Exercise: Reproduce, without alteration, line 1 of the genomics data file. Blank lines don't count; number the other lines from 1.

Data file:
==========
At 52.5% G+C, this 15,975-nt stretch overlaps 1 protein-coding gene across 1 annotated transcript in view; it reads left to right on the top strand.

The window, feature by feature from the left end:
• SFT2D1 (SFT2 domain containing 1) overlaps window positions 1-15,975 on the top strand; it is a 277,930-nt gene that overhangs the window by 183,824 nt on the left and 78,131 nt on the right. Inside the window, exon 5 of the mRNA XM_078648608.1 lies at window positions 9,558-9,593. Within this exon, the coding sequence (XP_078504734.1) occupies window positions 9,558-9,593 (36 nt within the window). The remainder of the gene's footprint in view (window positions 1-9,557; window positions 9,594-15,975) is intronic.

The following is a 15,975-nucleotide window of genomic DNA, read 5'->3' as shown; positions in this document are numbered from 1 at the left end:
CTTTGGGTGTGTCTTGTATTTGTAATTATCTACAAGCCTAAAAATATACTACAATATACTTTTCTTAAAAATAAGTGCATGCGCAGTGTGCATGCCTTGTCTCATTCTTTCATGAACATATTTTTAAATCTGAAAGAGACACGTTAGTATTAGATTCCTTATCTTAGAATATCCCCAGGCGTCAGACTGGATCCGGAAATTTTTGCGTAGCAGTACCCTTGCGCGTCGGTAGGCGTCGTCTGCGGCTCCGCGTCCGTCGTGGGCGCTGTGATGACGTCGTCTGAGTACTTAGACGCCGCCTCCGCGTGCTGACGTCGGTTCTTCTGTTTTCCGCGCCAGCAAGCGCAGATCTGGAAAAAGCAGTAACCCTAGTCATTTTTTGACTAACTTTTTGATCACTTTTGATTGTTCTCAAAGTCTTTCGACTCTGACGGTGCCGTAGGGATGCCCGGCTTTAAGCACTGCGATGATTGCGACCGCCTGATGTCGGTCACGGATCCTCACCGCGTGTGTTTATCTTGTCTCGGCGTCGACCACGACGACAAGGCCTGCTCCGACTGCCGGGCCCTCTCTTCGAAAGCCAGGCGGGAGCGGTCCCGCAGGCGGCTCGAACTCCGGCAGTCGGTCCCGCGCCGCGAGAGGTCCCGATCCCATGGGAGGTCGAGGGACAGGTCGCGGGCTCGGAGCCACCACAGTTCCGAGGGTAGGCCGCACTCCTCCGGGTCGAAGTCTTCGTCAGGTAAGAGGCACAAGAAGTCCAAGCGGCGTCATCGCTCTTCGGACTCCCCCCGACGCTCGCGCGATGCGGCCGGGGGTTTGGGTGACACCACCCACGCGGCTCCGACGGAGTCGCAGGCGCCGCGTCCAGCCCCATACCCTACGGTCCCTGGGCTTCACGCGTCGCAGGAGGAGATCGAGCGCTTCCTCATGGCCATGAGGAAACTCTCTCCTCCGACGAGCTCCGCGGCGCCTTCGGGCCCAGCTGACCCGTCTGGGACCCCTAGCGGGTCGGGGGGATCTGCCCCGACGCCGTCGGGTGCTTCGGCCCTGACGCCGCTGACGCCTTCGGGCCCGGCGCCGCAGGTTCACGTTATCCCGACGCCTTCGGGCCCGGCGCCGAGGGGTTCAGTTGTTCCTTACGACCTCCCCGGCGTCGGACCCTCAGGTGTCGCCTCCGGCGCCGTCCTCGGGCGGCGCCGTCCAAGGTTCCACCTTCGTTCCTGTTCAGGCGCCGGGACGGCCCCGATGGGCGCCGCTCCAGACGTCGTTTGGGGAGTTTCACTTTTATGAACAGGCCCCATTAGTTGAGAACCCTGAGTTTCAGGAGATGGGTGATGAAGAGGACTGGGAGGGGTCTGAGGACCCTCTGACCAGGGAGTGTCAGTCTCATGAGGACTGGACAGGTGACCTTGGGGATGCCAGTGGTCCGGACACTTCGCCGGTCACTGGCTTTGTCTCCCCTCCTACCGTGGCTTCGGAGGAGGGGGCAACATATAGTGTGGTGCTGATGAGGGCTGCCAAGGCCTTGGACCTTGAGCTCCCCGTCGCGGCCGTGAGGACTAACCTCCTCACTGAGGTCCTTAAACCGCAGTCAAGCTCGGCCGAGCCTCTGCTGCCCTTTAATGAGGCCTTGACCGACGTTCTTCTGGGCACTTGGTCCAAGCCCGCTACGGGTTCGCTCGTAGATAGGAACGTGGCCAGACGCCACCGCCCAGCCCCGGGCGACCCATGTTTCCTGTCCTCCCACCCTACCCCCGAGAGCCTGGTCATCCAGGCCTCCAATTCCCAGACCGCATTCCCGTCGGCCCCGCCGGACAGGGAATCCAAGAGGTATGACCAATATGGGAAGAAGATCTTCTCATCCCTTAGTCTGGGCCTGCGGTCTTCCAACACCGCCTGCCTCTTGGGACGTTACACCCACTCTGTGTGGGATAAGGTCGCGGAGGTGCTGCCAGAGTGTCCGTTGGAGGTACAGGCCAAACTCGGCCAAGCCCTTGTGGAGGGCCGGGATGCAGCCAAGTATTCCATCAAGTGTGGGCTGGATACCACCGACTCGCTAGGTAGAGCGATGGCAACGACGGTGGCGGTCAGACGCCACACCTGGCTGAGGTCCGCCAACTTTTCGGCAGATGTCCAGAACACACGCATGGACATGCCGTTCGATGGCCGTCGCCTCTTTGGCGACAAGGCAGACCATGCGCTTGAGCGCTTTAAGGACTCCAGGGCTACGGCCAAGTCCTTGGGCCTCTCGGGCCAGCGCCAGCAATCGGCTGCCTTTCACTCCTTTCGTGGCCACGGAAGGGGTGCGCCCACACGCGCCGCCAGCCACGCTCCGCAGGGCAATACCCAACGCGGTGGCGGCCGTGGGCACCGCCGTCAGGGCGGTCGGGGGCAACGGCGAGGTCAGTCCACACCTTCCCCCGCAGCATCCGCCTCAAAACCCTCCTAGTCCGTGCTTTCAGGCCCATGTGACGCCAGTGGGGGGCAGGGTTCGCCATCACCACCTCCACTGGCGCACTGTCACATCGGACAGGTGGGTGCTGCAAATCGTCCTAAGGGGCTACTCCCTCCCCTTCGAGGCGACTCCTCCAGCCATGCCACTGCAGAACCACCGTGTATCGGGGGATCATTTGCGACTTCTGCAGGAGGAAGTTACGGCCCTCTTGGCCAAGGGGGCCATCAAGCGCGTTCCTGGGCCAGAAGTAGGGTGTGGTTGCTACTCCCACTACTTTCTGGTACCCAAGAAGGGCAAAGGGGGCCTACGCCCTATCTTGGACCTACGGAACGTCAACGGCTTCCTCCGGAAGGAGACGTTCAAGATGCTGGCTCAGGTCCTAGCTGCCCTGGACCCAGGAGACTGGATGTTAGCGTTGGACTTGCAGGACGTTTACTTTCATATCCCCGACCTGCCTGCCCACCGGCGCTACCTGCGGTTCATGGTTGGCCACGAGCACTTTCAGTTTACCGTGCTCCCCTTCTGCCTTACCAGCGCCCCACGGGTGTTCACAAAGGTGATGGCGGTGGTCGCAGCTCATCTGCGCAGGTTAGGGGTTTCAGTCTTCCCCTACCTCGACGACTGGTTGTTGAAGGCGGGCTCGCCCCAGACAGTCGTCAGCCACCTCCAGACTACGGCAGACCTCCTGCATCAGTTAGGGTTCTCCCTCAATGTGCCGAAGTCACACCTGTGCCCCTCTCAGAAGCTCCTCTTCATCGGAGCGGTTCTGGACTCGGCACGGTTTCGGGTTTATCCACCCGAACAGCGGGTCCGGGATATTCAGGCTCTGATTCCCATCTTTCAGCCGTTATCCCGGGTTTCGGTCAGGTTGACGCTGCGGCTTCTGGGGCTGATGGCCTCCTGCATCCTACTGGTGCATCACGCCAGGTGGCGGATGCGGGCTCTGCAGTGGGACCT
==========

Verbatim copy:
At 52.5% G+C, this 15,975-nt stretch overlaps 1 protein-coding gene across 1 annotated transcript in view; it reads left to right on the top strand.